One of the biggest misconceptions I come across when leading people in the Kruger National Park concerns the other big cat, the Cheetah. I think the idea that Cheetah only inhabit open grassland savannah comes from the fact that most wildlife documentaries concerning big cats are filmed in the Masai Mara / Serengeti complex in East Africa, where the open habitat makes for good filming conditions. The habitat in the Kruger National Park is vastly different, and although there are large open grassland areas on the fine Basalt soils of the central regions, most of Kruger comprises Woodland Savannah which has a well developed shrub and tree component. In some regions, such as the Sabie River region, the habitat is pretty dense, suitable to antelope such as Bushbuck and Kudu, while the permanent water in the river attracts large numbers of Impala, many of which cluster a long the roads where there is some visibility. So when beholding the Woodland Savannah environment of the Kruger visitors often ask me if it’s possible to see a Cheetah, thinking back to Big Cat Diaries or some other program where there’s nary a tree to be seen and where the Cheetah often use the safari vehicles to gain some elevation. The answer to this often-asked question is that Cheetah do indeed occur in the Kruger and can sometimes be seen in quite densely vegetation places – in fact, while working in the Sabi Sand Game reserve, which is part of the Greater Kruger National Park, we once saw a Cheetah with a Bushbuck kill along the banks of the Sand River, more the realm of Leopards than Cheetahs!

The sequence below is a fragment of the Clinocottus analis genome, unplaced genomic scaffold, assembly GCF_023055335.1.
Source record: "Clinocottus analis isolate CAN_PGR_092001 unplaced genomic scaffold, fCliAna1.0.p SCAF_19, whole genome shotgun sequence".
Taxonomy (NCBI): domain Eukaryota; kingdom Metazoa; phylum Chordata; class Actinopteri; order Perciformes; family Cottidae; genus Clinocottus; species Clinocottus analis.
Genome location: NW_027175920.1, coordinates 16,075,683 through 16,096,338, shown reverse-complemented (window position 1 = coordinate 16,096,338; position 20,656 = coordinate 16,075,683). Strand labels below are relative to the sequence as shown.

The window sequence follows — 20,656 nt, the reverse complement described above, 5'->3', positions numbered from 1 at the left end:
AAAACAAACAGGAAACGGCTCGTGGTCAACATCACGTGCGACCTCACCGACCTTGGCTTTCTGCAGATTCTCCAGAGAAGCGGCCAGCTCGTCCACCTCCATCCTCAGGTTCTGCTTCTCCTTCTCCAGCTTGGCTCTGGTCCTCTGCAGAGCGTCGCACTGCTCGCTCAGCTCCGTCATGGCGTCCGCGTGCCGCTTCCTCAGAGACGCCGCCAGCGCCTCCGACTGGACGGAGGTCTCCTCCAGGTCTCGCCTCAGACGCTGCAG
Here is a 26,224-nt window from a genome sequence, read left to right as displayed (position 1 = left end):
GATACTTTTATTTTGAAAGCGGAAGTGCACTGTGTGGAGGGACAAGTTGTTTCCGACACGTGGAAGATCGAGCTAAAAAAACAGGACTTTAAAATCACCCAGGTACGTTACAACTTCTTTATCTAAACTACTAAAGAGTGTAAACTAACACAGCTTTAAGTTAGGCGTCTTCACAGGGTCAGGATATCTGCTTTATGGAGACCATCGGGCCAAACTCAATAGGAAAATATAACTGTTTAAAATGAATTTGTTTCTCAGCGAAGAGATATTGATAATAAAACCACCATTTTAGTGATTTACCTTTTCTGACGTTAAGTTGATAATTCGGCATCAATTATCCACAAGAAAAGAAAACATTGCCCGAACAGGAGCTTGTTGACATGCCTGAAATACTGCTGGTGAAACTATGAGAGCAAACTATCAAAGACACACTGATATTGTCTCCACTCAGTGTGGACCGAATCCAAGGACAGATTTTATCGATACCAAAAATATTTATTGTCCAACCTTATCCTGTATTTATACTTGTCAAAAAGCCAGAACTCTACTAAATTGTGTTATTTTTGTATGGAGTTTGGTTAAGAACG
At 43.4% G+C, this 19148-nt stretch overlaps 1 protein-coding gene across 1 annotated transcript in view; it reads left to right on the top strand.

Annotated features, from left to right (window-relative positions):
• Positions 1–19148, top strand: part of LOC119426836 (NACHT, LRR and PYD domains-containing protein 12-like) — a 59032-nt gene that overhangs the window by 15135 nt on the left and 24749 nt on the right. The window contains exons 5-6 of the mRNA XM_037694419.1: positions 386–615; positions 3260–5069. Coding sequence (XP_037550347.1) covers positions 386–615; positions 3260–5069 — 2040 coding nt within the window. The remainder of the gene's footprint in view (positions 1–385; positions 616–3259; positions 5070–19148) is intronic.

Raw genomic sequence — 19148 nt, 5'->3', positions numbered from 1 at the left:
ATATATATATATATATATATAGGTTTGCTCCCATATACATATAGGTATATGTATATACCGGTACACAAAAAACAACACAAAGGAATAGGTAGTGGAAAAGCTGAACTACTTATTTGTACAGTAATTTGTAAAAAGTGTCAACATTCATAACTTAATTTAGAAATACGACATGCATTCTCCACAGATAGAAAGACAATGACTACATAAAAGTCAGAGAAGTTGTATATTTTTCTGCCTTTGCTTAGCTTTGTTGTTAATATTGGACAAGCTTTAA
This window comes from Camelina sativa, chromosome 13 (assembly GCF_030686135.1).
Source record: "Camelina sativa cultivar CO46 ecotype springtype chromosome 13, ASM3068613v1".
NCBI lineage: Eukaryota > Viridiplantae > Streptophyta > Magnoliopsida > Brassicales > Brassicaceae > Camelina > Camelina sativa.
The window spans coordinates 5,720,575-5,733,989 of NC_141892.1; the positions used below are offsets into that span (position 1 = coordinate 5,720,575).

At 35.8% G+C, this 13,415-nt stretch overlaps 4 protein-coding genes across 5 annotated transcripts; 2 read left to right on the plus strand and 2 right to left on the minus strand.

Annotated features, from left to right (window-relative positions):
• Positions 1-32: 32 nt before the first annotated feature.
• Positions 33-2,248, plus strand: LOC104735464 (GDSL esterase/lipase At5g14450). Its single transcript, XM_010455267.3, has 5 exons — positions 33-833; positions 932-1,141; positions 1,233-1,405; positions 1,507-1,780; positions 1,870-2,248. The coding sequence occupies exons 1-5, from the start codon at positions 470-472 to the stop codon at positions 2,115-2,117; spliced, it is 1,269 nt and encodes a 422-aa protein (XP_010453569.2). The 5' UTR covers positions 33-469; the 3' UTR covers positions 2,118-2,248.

Seen from the air the Kruger is made up of a mosaic-like interspersing of open areas and more densely vegetated areas, with the tree component decreasing on finer clay soils and increasing on coarser granitic soils. Impala the primary prey animal of the Cheetah, are found in all of Kruger’s micro-habitats, but are confined to areas where there is permanent surface water, and are usually not found more than about two kilometres away from water. The clay soils often hold pans and puddles, to which Impala are attracted. In winter these are dry, so Impala are then concentrated around permanent rivers, pools in seasonal rivers and man-made dams and drinking troughs. These are the places where Cheetah will be looking for prey. The edge of the clearing makes a great place to stage a hunt, from where the predators can observe the prey from cover and slowly work into position. It makes sense then that in their daily movements – Cheetah cover a lot of ground in huge home ranges – that they will move from clearing to clearing in search of Impala herds. These movements take them through areas of thicker bush, where they can make opportunistic kills, so one can say that even though they prefer open areas, they can be seen pretty much anywhere. They are however uncommon – the numbers in Kruger are estimated to be less than 200 individuals. Compare this to Lion and Leopard, of which there are estimated to be around 1500 – 2000 of each, and you’ll realise that seeing a Cheetah involves a lot of luck! I estimate that we have about a 70% hit rate with Cheetah on our dedicated big cat tours, which combine the Kruger National Park with the Sabi Sand Game Reserve. In the Sabi Sand Game Reserve Cheetah are either there in your operating area, or they are not. The reserve is not big enough (only 65 000 hectares) to accommodate Cheetah on a permanent basis, and so they come through now and then, moving from clearing to clearing in search of prey and eventually moving back into the vastness of the Kruger National Park. If any Cheetah happen to be in the area while you are staying in the reserve, then there’s a good chance of seeing them. If there aren’t any in the area at the time of your visit, then there’s zero chance of seeing them, simple as that (and the same goes for Wild Dogs). So while both Lion and Leopard are resident in the reserve, even if they can’t be found on occasion, Cheetah are either there or they are not.